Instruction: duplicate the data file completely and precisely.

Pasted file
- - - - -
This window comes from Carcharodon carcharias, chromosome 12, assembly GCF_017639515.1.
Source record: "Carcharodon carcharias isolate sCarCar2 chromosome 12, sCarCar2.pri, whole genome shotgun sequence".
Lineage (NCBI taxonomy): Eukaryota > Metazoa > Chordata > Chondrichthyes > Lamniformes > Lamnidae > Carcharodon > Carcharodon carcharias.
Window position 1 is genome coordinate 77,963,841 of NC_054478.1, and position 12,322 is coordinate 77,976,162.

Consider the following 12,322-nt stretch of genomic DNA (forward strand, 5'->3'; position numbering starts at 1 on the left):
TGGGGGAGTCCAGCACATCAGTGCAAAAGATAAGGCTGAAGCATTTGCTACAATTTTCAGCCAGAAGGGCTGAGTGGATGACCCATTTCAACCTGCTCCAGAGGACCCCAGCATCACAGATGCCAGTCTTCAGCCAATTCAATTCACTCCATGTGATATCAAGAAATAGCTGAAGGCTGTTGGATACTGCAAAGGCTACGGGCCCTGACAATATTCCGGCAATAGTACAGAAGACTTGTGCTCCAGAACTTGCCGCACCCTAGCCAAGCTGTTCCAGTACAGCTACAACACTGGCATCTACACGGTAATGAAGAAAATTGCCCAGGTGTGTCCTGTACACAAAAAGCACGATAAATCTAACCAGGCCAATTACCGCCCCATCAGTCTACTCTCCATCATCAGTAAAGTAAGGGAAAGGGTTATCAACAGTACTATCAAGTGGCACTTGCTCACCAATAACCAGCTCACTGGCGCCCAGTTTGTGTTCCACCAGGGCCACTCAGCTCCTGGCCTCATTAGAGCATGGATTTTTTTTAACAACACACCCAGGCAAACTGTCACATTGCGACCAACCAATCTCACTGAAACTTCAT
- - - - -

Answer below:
This window comes from Carcharodon carcharias, chromosome 12, assembly GCF_017639515.1.
Source record: "Carcharodon carcharias isolate sCarCar2 chromosome 12, sCarCar2.pri, whole genome shotgun sequence".
Lineage (NCBI taxonomy): Eukaryota > Metazoa > Chordata > Chondrichthyes > Lamniformes > Lamnidae > Carcharodon > Carcharodon carcharias.
Window position 1 is genome coordinate 77,963,841 of NC_054478.1, and position 12,322 is coordinate 77,976,162.

Consider the following 12,322-nt stretch of genomic DNA (forward strand, 5'->3'; position numbering starts at 1 on the left):
TGGGGGAGTCCAGCACATCAGTGCAAAAGATAAGGCTGAAGCATTTGCTACAATTTTCAGCCAGAAGGGCTGAGTGGATGACCCATTTCAACCTGCTCCAGAGGACCCCAGCATCACAGATGCCAGTCTTCAGCCAATTCAATTCACTCCATGTGATATCAAGAAATAGCTGAAGGCTGTTGGATACTGCAAAGGCTACGGGCCCTGACAATATTCCGGCAATAGTACAGAAGACTTGTGCTCCAGAACTTGCCGCACCCTAGCCAAGCTGTTCCAGTACAGCTACAACACTGGCATCTACACGGTAATGAAGAAAATTGCCCAGGTGTGTCCTGTACACAAAAAGCACGATAAATCTAACCAGGCCAATTACCGCCCCATCAGTCTACTCTCCATCATCAGTAAAGTAAGGGAAAGGGTTATCAACAGTACTATCAAGTGGCACTTGCTCACCAATAACCAGCTCACTGGCGCCCAGTTTGTGTTCCACCAGGGCCACTCAGCTCCTGGCCTCATTAGAGCATGGATTTTTTTTAACAACACACCCAGGCAAACTGTCACATTGCGACCAACCAATCTCACTGAAACTTCAT